Today’s FLSA Question: I am an HR director for a mid-sized city. The fire chief wants to require all future officers possess NFPA 1041 (Fire Service Instructor) and 1021 (Fire Officer I) certification prior to getting promoted. The chief tells me these classes are frequently offered at the state fire academy at a minimal cost. The chief also believes these classes are essential for any company level officer in today’s fire service. He plans on paying for the classes and allowing paid time off for firefighters to attend the classes, however he does not plan on paying the firefighters to attend during off-duty hours. The firefighters appear to be happy with this arrangement; however, I am a little skeptical. Wouldn’t the FLSA mandate the city pay firefighters for all the time they spend attending these required classes?
Answer: As a general rule the FLSA mandates job-related training be compensated. Similarly, the FLSA mandates job related training required by your employer also be compensated. This makes sense. If your employer requires you to attend job-related training, you should be paid.
Here, the chief wants to require firefighters participate in job-related training in order to be eligible for promotion to a higher rank within the department. At first glance, one might think this training time would also need to be compensated. However, believe it or not, the FLSA does not require you pay off-duty firefighters while attending required training necesary for a promotion.
First, even though the fire chief is requiring the training for promotional eligibility, the training itself is voluntary. There is no departmental requirement for firefighters to either seek promotion or take the training classes. Department of Labor regulations found at §785.28 provide that training is involuntary “if the employee is given to understand or led to believe that his present working conditions or the continuance of his employment would be adversely affected by nonattendance.” That would not be the case here. The firefighters are free to either seek promotion or not.
Second, assuming that NFPA 1041 and 1021 training is truly intended to prepare firefighters for the challenges of being an officer, is that the type of “job-related” training contemplated by the DOL regulations? Department of Labor (DOL) regulations found at §785.29 clearly state that training designed to prepare an employee for “a higher skill, and is not intended to make the employee more efficient in his present job, … is not considered directly related to the employee’s job even though the course incidentally improves his skill in doing his regular work.” The purpose of the 1041 and 1021 training is to improve and instill skills necessary to be an effective officer.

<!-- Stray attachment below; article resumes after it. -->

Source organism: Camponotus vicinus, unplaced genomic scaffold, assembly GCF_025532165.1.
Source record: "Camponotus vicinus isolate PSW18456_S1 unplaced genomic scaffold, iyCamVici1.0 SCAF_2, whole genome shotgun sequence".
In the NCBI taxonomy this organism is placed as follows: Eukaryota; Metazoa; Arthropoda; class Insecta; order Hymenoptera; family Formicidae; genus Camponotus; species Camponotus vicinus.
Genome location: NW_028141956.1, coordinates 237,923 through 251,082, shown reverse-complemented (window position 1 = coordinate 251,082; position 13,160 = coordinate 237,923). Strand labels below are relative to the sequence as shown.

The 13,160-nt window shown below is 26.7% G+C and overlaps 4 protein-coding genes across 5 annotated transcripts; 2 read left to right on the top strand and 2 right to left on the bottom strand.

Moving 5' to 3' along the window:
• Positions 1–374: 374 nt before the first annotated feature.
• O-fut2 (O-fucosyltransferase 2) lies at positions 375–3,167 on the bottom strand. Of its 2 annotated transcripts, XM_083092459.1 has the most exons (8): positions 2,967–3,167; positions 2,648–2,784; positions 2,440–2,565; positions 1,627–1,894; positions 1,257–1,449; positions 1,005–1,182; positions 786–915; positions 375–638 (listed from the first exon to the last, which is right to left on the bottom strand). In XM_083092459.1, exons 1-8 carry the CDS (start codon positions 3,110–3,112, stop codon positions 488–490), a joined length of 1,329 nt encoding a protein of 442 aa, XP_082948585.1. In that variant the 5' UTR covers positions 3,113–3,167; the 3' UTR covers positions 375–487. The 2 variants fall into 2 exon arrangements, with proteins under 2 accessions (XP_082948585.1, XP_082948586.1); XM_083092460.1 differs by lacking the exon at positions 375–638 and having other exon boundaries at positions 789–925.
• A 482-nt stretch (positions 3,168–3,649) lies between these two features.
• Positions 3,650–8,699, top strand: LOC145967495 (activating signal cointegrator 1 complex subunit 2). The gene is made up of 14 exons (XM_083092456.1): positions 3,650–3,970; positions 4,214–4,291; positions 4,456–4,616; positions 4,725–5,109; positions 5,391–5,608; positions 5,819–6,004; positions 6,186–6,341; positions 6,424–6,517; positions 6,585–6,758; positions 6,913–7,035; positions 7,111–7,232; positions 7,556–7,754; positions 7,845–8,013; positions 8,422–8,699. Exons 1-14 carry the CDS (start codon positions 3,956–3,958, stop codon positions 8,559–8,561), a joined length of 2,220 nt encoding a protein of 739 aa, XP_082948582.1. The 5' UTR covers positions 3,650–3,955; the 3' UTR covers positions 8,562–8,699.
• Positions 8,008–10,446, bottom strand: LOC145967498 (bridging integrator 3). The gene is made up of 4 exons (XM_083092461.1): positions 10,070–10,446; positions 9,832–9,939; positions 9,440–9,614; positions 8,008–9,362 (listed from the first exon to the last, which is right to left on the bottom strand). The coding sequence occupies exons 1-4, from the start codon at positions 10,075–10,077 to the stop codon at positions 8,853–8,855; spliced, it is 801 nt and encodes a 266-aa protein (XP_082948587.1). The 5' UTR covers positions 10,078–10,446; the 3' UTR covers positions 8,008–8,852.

Let’s get back to your question. There is a possibility that local laws and/or collective bargaining agreements could restrict your ability to follow the chief’s plan, however the FLSA should not be a hurdle for you. My advice would be to sit down with the fire chief and your local legal counsel to develop comprehensive policies regarding the compensability of training time. Most job-related training is compensable. The above is the exception, not the rule. It is best to acknowledge that factor within your policies and procedures. Differentiate the circumstances that allow the fire department to treat some training as non-compensable in contrast to the general rule that requires compensation.
Also, you and the chief may want to identify key areas related to both the 1041 and 1021 curriculum that the chief believes are critical for an officer’s success. Consider including some of these skills and abilities within the job descriptions for the fire officer positions. Finally, include all parties in this conversation. The firefighters (and their representatives if applicable), fire and city administration, and local legal counsel should all be part of this conversation. This will hopefully help avoid confusion and possible needless litigation regarding the compensability of training time.